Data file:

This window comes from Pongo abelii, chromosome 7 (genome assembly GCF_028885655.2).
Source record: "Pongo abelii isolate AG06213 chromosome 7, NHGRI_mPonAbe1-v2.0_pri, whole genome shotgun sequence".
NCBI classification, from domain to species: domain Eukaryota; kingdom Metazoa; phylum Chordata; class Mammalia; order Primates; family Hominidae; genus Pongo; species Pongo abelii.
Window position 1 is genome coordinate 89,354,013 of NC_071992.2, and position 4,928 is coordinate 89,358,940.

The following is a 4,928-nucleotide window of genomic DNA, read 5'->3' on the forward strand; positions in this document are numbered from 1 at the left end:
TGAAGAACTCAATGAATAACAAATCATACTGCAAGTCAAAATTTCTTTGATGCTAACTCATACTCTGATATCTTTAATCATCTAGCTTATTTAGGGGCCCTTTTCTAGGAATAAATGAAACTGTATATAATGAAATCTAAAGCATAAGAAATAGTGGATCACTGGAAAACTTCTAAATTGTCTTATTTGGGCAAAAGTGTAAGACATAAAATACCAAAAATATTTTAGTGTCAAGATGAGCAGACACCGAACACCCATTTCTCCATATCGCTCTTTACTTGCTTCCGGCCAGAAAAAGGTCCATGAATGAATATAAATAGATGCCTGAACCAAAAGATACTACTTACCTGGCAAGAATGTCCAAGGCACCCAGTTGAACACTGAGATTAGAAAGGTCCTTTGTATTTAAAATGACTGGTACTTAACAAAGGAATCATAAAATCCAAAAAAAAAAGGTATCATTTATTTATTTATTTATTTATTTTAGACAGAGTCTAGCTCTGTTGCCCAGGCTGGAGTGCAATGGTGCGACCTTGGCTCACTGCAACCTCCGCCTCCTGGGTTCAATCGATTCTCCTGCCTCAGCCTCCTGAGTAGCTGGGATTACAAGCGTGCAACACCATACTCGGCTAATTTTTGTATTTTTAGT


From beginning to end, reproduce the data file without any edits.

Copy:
This window comes from Pongo abelii, chromosome 7 (genome assembly GCF_028885655.2).
Source record: "Pongo abelii isolate AG06213 chromosome 7, NHGRI_mPonAbe1-v2.0_pri, whole genome shotgun sequence".
NCBI classification, from domain to species: domain Eukaryota; kingdom Metazoa; phylum Chordata; class Mammalia; order Primates; family Hominidae; genus Pongo; species Pongo abelii.
Window position 1 is genome coordinate 89,354,013 of NC_071992.2, and position 4,928 is coordinate 89,358,940.

The following is a 4,928-nucleotide window of genomic DNA, read 5'->3' on the forward strand; positions in this document are numbered from 1 at the left end:
TGAAGAACTCAATGAATAACAAATCATACTGCAAGTCAAAATTTCTTTGATGCTAACTCATACTCTGATATCTTTAATCATCTAGCTTATTTAGGGGCCCTTTTCTAGGAATAAATGAAACTGTATATAATGAAATCTAAAGCATAAGAAATAGTGGATCACTGGAAAACTTCTAAATTGTCTTATTTGGGCAAAAGTGTAAGACATAAAATACCAAAAATATTTTAGTGTCAAGATGAGCAGACACCGAACACCCATTTCTCCATATCGCTCTTTACTTGCTTCCGGCCAGAAAAAGGTCCATGAATGAATATAAATAGATGCCTGAACCAAAAGATACTACTTACCTGGCAAGAATGTCCAAGGCACCCAGTTGAACACTGAGATTAGAAAGGTCCTTTGTATTTAAAATGACTGGTACTTAACAAAGGAATCATAAAATCCAAAAAAAAAAGGTATCATTTATTTATTTATTTATTTATTTTAGACAGAGTCTAGCTCTGTTGCCCAGGCTGGAGTGCAATGGTGCGACCTTGGCTCACTGCAACCTCCGCCTCCTGGGTTCAATCGATTCTCCTGCCTCAGCCTCCTGAGTAGCTGGGATTACAAGCGTGCAACACCATACTCGGCTAATTTTTGTATTTTTAGT